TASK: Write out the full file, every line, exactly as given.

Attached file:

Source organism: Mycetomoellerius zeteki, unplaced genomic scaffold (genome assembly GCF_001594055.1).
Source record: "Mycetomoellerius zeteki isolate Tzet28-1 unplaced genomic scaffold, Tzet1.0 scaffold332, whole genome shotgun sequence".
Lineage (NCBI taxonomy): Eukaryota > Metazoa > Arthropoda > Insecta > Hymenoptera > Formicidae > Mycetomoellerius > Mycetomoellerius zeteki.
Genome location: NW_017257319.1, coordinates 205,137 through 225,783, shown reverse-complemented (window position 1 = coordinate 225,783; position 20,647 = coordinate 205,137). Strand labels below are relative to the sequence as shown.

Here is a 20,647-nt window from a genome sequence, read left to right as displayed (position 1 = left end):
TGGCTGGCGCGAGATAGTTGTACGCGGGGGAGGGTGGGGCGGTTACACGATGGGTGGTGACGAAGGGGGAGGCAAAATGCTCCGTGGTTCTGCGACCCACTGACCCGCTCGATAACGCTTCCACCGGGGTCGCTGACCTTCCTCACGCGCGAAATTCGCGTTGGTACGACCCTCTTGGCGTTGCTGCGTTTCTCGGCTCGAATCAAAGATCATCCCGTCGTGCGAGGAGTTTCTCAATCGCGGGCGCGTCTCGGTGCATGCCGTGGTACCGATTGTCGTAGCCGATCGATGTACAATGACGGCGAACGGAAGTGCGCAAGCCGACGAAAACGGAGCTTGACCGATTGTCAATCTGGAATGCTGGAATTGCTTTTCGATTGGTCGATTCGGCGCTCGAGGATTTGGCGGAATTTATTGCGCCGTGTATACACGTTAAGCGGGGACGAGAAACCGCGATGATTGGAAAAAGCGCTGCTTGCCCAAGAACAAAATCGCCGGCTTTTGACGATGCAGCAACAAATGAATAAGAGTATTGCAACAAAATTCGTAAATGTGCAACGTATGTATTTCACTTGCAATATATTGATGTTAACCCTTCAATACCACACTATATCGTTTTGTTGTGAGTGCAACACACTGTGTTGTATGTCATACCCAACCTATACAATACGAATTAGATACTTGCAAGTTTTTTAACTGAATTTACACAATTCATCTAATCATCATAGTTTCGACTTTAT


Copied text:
Source organism: Mycetomoellerius zeteki, unplaced genomic scaffold (genome assembly GCF_001594055.1).
Source record: "Mycetomoellerius zeteki isolate Tzet28-1 unplaced genomic scaffold, Tzet1.0 scaffold332, whole genome shotgun sequence".
Lineage (NCBI taxonomy): Eukaryota > Metazoa > Arthropoda > Insecta > Hymenoptera > Formicidae > Mycetomoellerius > Mycetomoellerius zeteki.
Genome location: NW_017257319.1, coordinates 205,137 through 225,783, shown reverse-complemented (window position 1 = coordinate 225,783; position 20,647 = coordinate 205,137). Strand labels below are relative to the sequence as shown.

Here is a 20,647-nt window from a genome sequence, read left to right as displayed (position 1 = left end):
TGGCTGGCGCGAGATAGTTGTACGCGGGGGAGGGTGGGGCGGTTACACGATGGGTGGTGACGAAGGGGGAGGCAAAATGCTCCGTGGTTCTGCGACCCACTGACCCGCTCGATAACGCTTCCACCGGGGTCGCTGACCTTCCTCACGCGCGAAATTCGCGTTGGTACGACCCTCTTGGCGTTGCTGCGTTTCTCGGCTCGAATCAAAGATCATCCCGTCGTGCGAGGAGTTTCTCAATCGCGGGCGCGTCTCGGTGCATGCCGTGGTACCGATTGTCGTAGCCGATCGATGTACAATGACGGCGAACGGAAGTGCGCAAGCCGACGAAAACGGAGCTTGACCGATTGTCAATCTGGAATGCTGGAATTGCTTTTCGATTGGTCGATTCGGCGCTCGAGGATTTGGCGGAATTTATTGCGCCGTGTATACACGTTAAGCGGGGACGAGAAACCGCGATGATTGGAAAAAGCGCTGCTTGCCCAAGAACAAAATCGCCGGCTTTTGACGATGCAGCAACAAATGAATAAGAGTATTGCAACAAAATTCGTAAATGTGCAACGTATGTATTTCACTTGCAATATATTGATGTTAACCCTTCAATACCACACTATATCGTTTTGTTGTGAGTGCAACACACTGTGTTGTATGTCATACCCAACCTATACAATACGAATTAGATACTTGCAAGTTTTTTAACTGAATTTACACAATTCATCTAATCATCATAGTTTCGACTTTAT